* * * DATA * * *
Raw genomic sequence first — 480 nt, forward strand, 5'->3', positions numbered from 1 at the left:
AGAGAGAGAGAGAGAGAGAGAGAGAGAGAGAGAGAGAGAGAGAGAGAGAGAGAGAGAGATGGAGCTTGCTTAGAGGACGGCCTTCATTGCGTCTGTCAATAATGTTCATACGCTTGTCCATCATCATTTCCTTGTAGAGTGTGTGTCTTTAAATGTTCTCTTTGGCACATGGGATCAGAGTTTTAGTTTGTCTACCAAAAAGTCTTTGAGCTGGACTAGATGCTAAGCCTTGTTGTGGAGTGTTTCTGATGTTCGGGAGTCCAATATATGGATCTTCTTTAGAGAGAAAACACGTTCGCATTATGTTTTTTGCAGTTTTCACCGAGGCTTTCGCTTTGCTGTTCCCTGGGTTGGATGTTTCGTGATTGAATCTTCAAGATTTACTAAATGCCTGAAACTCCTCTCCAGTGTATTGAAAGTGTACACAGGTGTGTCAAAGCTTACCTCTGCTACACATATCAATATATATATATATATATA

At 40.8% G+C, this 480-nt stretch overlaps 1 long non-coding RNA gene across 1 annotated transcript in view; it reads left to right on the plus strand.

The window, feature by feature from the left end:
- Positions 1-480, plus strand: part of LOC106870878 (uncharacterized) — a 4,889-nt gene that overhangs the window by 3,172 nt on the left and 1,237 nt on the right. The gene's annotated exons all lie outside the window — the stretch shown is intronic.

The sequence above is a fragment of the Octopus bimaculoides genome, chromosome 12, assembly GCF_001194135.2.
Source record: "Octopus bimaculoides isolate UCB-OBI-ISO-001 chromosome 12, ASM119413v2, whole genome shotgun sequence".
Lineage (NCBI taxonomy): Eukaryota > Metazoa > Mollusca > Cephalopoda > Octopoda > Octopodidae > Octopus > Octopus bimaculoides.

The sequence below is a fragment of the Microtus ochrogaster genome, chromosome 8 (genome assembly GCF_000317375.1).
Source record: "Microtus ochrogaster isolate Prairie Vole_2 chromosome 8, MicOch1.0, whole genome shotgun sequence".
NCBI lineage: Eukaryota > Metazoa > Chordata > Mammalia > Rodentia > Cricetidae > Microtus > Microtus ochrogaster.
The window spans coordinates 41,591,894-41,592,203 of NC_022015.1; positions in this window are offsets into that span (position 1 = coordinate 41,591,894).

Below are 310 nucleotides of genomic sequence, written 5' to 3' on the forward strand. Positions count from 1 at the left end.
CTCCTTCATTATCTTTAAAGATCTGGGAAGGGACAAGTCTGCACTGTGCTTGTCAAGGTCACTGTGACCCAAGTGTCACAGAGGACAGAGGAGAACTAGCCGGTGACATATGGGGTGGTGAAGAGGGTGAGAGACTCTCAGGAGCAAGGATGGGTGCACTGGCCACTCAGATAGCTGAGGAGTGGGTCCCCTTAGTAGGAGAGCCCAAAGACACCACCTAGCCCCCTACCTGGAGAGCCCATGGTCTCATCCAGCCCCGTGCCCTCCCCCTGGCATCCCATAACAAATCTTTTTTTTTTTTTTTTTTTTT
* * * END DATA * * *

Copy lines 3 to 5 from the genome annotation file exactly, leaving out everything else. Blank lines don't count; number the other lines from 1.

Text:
At 40.8% G+C, this 480-nt stretch overlaps 1 long non-coding RNA gene across 1 annotated transcript in view; it reads left to right on the plus strand.

The window, feature by feature from the left end:
- Positions 1-480, plus strand: part of LOC106870878 (uncharacterized) — a 4,889-nt gene that overhangs the window by 3,172 nt on the left and 1,237 nt on the right. The gene's annotated exons all lie outside the window — the stretch shown is intronic.